Lockheed Martin Missiles and Fire Control Chief Engineer Kingsley Fregene has joined the ranks of a select group of only 23 U.S. researchers recognized as pioneers in control practice.
Kingsley was awarded the annual Control Engineering Practice Award by the American Automatic Control Council in late May 2021 for his work on autonomous control of unmanned vehicle systems in the early part of the last decade.
Kingsley garners attention as not only one of very few recipients of the award but as the first engineer at Lockheed Martin to receive this accolade since the award was started in 1998.
“I truly appreciate the council’s recognition of the important work we do here at Lockheed Martin to advance technology and innovation for the national good,” Kingsley said.
Control practice is a form of engineering focused on human and automated interfacing. Fundamentally, it’s developing consistent feedback to keep something at a desired state. And it’s easy to miss because it’s happening all around us on various scales. Automatic control is seen in any system that reacts to a sensed change without a human operator, so consider climate control in a refrigerator and a car’s cruise control. Control theory can be applied to many different devices, processes and systems, but it all goes back to taking something seemingly complex and turning it into an automatic, self-operating system.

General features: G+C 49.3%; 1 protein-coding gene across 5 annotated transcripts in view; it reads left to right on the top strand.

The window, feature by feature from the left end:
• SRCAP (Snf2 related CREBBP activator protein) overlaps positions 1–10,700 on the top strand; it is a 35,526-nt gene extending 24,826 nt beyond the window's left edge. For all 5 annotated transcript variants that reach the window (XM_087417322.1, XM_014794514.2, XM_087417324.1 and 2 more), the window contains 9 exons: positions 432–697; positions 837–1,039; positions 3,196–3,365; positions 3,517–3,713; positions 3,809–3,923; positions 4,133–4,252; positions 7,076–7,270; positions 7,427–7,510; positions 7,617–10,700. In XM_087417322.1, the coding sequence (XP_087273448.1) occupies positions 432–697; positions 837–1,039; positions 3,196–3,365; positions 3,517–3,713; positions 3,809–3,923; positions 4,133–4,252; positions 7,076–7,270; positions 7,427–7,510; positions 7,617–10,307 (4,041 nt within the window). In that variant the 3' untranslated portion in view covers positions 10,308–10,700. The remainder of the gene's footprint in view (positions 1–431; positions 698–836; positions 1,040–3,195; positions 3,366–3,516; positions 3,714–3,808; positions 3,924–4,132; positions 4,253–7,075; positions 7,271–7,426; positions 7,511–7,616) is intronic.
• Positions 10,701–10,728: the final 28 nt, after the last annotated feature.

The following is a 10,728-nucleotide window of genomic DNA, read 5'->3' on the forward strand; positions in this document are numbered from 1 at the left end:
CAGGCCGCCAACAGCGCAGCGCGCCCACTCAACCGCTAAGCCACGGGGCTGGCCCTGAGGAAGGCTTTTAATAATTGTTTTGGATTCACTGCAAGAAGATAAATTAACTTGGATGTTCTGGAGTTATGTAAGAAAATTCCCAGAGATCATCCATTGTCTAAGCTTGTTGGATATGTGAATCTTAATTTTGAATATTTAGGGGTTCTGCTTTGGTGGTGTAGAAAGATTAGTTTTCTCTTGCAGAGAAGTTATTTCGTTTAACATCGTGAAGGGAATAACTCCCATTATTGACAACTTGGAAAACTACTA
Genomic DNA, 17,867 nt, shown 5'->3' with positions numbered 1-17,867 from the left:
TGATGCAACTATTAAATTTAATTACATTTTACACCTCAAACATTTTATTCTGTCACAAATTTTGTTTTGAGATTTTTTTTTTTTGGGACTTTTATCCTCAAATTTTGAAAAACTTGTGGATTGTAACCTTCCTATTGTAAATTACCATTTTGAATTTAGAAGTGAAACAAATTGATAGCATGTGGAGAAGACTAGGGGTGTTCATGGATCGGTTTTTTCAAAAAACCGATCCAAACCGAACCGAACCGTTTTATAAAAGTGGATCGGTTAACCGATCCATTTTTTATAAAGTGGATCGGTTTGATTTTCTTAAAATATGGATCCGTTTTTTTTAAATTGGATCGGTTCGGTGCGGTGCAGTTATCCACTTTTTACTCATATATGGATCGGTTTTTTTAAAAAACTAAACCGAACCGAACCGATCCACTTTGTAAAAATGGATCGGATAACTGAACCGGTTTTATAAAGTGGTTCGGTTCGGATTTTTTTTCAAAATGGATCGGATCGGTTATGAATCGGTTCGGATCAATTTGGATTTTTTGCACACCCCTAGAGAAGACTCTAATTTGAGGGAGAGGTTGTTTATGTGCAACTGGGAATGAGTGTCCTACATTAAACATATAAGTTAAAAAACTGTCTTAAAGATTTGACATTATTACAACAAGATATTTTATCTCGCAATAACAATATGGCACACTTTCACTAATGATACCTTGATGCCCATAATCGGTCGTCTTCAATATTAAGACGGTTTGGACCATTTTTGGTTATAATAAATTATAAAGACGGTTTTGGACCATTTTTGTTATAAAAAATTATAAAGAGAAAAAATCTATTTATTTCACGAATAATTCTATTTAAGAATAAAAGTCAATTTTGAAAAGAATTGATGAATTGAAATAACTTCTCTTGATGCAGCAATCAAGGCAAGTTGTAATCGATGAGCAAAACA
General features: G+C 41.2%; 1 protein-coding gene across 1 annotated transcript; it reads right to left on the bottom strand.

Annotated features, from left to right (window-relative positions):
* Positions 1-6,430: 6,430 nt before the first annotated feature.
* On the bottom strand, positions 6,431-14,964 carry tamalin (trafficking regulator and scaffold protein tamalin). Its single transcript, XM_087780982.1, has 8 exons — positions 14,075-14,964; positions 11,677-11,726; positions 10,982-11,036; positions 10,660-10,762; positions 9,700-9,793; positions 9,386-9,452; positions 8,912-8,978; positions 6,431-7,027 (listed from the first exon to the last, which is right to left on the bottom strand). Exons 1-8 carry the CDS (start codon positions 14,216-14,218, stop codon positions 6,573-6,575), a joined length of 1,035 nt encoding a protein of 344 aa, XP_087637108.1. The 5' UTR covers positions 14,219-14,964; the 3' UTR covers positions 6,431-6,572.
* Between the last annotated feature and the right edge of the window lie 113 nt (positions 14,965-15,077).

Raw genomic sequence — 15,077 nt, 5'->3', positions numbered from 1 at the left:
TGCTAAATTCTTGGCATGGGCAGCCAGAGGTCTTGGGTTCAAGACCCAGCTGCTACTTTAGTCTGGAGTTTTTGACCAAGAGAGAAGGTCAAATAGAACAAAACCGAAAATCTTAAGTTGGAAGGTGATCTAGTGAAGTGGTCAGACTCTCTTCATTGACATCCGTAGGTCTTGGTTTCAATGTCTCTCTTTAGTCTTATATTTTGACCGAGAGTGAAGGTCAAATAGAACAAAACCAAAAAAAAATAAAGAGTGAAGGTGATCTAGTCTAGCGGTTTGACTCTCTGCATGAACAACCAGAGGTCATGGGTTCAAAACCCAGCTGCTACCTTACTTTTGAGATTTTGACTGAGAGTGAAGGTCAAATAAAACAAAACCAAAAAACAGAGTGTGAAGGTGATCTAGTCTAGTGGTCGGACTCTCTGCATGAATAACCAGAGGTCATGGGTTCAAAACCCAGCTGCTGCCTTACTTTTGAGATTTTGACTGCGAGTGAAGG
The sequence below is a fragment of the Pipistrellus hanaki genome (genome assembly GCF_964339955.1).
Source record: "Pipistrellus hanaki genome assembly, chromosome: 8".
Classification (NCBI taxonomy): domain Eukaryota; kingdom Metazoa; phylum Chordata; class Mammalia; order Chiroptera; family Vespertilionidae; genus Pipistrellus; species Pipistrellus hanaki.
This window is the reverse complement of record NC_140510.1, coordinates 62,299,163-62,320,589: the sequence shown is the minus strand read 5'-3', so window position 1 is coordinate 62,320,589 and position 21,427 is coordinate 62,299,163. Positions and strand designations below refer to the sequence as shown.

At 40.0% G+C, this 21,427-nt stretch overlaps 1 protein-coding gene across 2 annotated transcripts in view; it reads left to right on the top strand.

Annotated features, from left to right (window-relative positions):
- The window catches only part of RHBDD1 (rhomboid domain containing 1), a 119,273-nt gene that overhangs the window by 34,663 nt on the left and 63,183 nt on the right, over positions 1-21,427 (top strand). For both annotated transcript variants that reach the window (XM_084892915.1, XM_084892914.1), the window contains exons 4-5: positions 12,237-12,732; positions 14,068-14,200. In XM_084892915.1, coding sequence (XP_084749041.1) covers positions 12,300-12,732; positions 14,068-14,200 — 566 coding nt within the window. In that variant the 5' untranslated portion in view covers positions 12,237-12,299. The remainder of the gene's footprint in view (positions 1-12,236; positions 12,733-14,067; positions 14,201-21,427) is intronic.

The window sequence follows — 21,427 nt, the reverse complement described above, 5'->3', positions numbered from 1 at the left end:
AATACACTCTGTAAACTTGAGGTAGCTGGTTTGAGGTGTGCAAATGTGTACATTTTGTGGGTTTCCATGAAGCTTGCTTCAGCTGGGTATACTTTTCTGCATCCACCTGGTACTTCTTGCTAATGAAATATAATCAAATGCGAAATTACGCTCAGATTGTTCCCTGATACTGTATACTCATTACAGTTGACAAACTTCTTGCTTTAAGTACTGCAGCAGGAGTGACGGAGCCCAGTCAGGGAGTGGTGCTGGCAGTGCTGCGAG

Since 1998, the nation’s foremost automatic control council has evaluated nominees across all engineering disciplines, including industry, government and academia, to select only one individual or team each year for significant contribution to the advancement of control practice and society.
When asked what keeps him motivated, Kingsley said, “I’m energized by the opportunity to contribute to capabilities that keep the nation safe.”
In his role with Lockheed Martin, Kingsley oversees the research and development of a broad range of advanced technologies designed to optimize complex systems and in turn produce consistent results and protect operators.
“The most difficult parts of any project are often where you have the best opportunities to do truly impactful work,” he said.
Over his 13-year career with Lockheed Martin, Kingsley has discovered that the greatest growth often comes unexpectedly.
Behind Kingsley’s success is a supportive community of teammates, managers and mentors who push him to do better and take advantage of the opportunities Lockheed Martin provides.
“The most important thing I have learned is the importance of working well with other people, and taking time to build relationships,” he said. “We have done really well for our customers when we have been able to draw on our Lockheed Martin colleagues here within our business unit and across the enterprise.”